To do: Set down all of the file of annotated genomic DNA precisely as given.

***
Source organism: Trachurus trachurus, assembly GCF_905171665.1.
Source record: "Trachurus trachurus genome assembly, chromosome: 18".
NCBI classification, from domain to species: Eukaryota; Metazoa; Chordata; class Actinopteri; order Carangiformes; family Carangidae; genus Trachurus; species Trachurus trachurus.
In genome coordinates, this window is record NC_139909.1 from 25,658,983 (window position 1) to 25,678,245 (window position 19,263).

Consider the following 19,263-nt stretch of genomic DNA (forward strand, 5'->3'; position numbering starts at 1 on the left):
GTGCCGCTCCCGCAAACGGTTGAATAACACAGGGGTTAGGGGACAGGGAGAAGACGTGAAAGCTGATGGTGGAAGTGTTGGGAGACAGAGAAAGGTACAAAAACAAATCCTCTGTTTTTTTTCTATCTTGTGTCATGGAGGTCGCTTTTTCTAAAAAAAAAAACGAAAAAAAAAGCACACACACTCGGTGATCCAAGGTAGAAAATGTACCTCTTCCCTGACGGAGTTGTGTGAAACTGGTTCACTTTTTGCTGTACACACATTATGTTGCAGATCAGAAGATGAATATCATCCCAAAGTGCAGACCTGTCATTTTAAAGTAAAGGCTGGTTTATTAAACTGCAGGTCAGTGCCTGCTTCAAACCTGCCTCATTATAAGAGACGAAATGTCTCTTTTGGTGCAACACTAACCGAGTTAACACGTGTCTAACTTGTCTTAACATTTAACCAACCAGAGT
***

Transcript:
Source organism: Trachurus trachurus, assembly GCF_905171665.1.
Source record: "Trachurus trachurus genome assembly, chromosome: 18".
NCBI classification, from domain to species: Eukaryota; Metazoa; Chordata; class Actinopteri; order Carangiformes; family Carangidae; genus Trachurus; species Trachurus trachurus.
In genome coordinates, this window is record NC_139909.1 from 25,658,983 (window position 1) to 25,678,245 (window position 19,263).

Consider the following 19,263-nt stretch of genomic DNA (forward strand, 5'->3'; position numbering starts at 1 on the left):
GTGCCGCTCCCGCAAACGGTTGAATAACACAGGGGTTAGGGGACAGGGAGAAGACGTGAAAGCTGATGGTGGAAGTGTTGGGAGACAGAGAAAGGTACAAAAACAAATCCTCTGTTTTTTTTCTATCTTGTGTCATGGAGGTCGCTTTTTCTAAAAAAAAAAACGAAAAAAAAAGCACACACACTCGGTGATCCAAGGTAGAAAATGTACCTCTTCCCTGACGGAGTTGTGTGAAACTGGTTCACTTTTTGCTGTACACACATTATGTTGCAGATCAGAAGATGAATATCATCCCAAAGTGCAGACCTGTCATTTTAAAGTAAAGGCTGGTTTATTAAACTGCAGGTCAGTGCCTGCTTCAAACCTGCCTCATTATAAGAGACGAAATGTCTCTTTTGGTGCAACACTAACCGAGTTAACACGTGTCTAACTTGTCTTAACATTTAACCAACCAGAGT